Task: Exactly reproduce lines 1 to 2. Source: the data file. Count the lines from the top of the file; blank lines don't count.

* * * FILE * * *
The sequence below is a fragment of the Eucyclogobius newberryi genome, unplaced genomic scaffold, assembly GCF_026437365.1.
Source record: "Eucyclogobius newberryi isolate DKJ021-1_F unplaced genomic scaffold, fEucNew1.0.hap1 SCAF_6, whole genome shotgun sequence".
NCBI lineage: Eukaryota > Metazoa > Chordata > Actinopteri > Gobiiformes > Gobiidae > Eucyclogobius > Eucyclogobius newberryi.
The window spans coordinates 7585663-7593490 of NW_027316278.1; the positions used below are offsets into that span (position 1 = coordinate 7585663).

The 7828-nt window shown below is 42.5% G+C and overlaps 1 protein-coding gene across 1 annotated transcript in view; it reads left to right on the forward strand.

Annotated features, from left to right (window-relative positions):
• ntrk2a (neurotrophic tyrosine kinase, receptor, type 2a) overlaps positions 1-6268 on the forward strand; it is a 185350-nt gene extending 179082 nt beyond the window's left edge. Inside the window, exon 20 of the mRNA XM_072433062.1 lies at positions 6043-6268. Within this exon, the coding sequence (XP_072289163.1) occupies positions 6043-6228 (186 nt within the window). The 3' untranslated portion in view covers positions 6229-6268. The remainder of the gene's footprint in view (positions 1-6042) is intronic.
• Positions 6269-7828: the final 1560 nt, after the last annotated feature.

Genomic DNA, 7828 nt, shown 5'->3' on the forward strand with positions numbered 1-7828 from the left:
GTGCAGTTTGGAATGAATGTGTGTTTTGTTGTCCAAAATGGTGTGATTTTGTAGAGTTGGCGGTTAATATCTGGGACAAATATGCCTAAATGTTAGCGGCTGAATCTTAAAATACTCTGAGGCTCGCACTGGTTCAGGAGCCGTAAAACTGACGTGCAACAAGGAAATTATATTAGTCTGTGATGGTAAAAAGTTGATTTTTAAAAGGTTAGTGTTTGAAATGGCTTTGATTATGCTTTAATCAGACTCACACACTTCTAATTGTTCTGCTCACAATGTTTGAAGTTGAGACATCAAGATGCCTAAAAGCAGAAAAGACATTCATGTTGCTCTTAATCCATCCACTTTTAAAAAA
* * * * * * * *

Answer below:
The sequence below is a fragment of the Eucyclogobius newberryi genome, unplaced genomic scaffold, assembly GCF_026437365.1.
Source record: "Eucyclogobius newberryi isolate DKJ021-1_F unplaced genomic scaffold, fEucNew1.0.hap1 SCAF_6, whole genome shotgun sequence".